Over the last few years, the installation of airbags in new cars has become more common with most manufacturers now fitting at least a driver’s side airbag. A number of models also have passenger and side impact airbags as optional extras.
What is an airbag?
Airbags are known as Supplemental Restraint Systems (SRS) and are not a substitute for the use of seatbelts. For the particulars of your vehicle’s system you should consult your owner’s manual. If airbags are fitted, the steering wheel cover and/or dashboard cover will usually have the words ‘airbag’ or ‘SRS airbag’ moulded into them.
An airbag is a fabric bag that inflates rapidly when required from the steering wheel centre or dashboard. SRS airbags have been in use for about 20 years.
The SRS airbag inflator contains a solid chemical gas generator. The solid chemicals are safely stored in a metal chamber inside the SRS airbag module. Each inflator is sealed to keep out moisture. SRS airbags are designed to deploy in moderate to major crashes only and should not deploy in minor crashes.
The following four steps show how the SRS airbag works:
- In an impact, sensors in the vehicle detect the sudden deceleration. If the crash is severe enough electricity flows to the inflator and causes ignition of the gas generator.
- The gas generator then rapidly burns in the metal chamber. The rapid burning produces inert gases and small amounts of dust. The inert gases and dust are cooled and filtered during inflation of the airbag.
- The inflating airbag splits open the trim cover. The airbag then rapidly unfolds and inflates in front of the occupant.
Note: these steps take place in a fraction of a second.
- After inflation, the gas is vented through openings or open weave areas in the airbag. Airbags deflate in under a second and may be pushed aside for occupants to exit.
When should it work?
There is a general misconception that airbags provide a soft cushion and will prevent bruising or other minor injuries in low severity crashes - this is incorrect. SRS airbags are designed to reduce peak loads on the head and chest in severe crashes (those where death or long term brain injury are possible). When deploying, the airbag is firm, but it absorbs energy as the gases are released through the vents.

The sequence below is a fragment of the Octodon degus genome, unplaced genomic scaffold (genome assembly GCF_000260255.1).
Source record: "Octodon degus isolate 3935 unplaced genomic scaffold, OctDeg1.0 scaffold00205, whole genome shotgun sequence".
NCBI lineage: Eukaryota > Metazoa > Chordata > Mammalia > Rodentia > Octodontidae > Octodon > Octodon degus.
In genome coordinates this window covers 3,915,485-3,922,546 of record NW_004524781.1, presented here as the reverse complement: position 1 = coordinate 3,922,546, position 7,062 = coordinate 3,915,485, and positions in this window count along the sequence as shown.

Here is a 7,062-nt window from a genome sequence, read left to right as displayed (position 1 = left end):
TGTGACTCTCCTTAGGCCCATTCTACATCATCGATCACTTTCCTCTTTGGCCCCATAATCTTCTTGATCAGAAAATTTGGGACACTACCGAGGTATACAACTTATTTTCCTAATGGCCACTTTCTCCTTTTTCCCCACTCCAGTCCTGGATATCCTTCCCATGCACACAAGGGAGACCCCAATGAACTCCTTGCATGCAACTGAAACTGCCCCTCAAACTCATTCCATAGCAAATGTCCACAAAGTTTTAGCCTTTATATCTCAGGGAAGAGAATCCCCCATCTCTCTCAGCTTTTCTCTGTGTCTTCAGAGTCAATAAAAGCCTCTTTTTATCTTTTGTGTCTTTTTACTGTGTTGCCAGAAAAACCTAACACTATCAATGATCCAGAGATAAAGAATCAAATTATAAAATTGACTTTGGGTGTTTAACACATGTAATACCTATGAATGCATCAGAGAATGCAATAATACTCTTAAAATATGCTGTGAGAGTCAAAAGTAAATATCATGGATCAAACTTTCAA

While airbags significantly reduce the risk of serious or fatal injury in crashes, there are some risks from the deployment of airbags in low speed crashes. For this reason modern cars use a range of intelligent sensing functions to ensure that a crash is really happening (not just a bump in the road or a minor knock in the car park) and to fire airbags at the best time. This reduces the likelihood of airbags deploying in minor crashes.
Modern design and construction methods used in today’s vehicles include progressive crumple zones in the body and frame structure to reduce the rate of deceleration in severe frontal impacts. For this reason, damage sustained by a vehicle in a head on collision may appear quite extensive and the airbags may not have deployed because the crumple zones have absorbed a significant amount of the energy of the impact. In these cases, the airbag sensors have detected that the rate of vehicle deceleration has not been sufficient to require triggering of the airbags.
Typically, the driver and or passenger airbags deploy in head-on collisions where the force of the impact is equal to or greater than striking an immovable and non deformable barrier (such as steel or concrete) at a speed of around 18-25 km/h or higher. In offset collisions or in a head-on collision with another vehicle or other deformable and/or movable object, the speed would generally need to be significantly higher than 25 km/h for the airbags to deploy. Airbags designed for frontal impacts usually do not deploy in rear end collisions, side impacts, rollover accidents or in most underride accidents.
In addition to the frontal impacts described above, airbags may deploy in cases where:
- A moderate to severe impact has been sustained by a vehicle’s undercarriage such as when striking an elevated median strip or kerb.
- A wheel has struck a deep (severe) hole or pothole, or when driving down a very steep slope and the front strikes the ground at the end of the slope.
Damage to vehicle body panels may appear relatively minor in these cases.
Owners should refer to their vehicle Owner’s Manual for further explanation of airbag deployment parameters and characteristics.